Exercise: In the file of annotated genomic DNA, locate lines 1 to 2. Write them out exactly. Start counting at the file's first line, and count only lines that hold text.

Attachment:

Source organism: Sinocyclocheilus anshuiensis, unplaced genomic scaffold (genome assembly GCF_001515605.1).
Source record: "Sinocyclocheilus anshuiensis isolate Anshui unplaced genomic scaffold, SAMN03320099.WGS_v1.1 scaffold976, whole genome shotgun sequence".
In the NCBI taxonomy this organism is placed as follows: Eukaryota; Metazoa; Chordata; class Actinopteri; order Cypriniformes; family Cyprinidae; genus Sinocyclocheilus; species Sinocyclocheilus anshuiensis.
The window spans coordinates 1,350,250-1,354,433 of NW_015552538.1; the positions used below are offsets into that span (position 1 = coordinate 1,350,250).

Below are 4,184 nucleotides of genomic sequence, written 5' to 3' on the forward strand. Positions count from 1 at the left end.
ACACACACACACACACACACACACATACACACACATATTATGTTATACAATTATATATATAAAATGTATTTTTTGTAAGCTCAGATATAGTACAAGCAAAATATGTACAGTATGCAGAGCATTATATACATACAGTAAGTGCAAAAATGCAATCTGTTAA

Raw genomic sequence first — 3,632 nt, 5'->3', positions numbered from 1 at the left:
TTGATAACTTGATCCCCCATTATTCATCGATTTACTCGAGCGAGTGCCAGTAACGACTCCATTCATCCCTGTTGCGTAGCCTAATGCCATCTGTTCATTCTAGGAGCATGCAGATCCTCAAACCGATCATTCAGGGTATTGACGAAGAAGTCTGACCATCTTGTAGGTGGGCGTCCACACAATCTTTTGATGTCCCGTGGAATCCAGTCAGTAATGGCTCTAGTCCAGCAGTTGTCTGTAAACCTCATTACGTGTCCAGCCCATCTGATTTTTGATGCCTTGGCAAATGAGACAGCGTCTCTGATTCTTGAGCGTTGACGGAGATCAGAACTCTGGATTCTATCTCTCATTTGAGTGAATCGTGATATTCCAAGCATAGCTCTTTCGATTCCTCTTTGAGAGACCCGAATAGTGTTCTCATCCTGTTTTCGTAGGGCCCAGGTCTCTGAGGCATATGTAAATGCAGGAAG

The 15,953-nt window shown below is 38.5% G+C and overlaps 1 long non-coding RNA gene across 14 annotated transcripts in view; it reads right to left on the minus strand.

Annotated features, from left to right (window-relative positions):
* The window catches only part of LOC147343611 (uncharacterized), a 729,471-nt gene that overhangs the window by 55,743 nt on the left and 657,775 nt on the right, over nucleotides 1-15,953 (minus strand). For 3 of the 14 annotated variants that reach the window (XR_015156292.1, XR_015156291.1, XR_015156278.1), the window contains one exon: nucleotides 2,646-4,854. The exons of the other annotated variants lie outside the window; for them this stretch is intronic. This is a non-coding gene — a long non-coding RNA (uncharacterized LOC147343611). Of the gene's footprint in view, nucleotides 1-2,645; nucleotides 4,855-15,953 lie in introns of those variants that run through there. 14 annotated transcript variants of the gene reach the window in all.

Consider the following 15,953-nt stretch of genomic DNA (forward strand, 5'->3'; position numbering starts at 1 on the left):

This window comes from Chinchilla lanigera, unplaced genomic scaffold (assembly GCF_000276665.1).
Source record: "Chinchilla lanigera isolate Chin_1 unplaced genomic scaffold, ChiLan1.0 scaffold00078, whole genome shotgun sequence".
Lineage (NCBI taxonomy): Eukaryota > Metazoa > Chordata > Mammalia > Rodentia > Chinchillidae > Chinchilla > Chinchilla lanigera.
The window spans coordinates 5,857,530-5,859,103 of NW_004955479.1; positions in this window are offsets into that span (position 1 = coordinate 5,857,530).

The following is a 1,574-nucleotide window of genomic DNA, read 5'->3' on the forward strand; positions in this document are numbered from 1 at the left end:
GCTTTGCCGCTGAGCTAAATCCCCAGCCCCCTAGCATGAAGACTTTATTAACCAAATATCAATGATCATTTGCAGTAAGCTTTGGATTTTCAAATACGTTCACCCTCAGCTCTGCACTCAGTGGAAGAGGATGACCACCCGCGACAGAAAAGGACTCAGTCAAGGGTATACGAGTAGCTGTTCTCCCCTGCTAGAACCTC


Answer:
Source organism: Sinocyclocheilus anshuiensis, unplaced genomic scaffold (genome assembly GCF_001515605.1).
Source record: "Sinocyclocheilus anshuiensis isolate Anshui unplaced genomic scaffold, SAMN03320099.WGS_v1.1 scaffold976, whole genome shotgun sequence".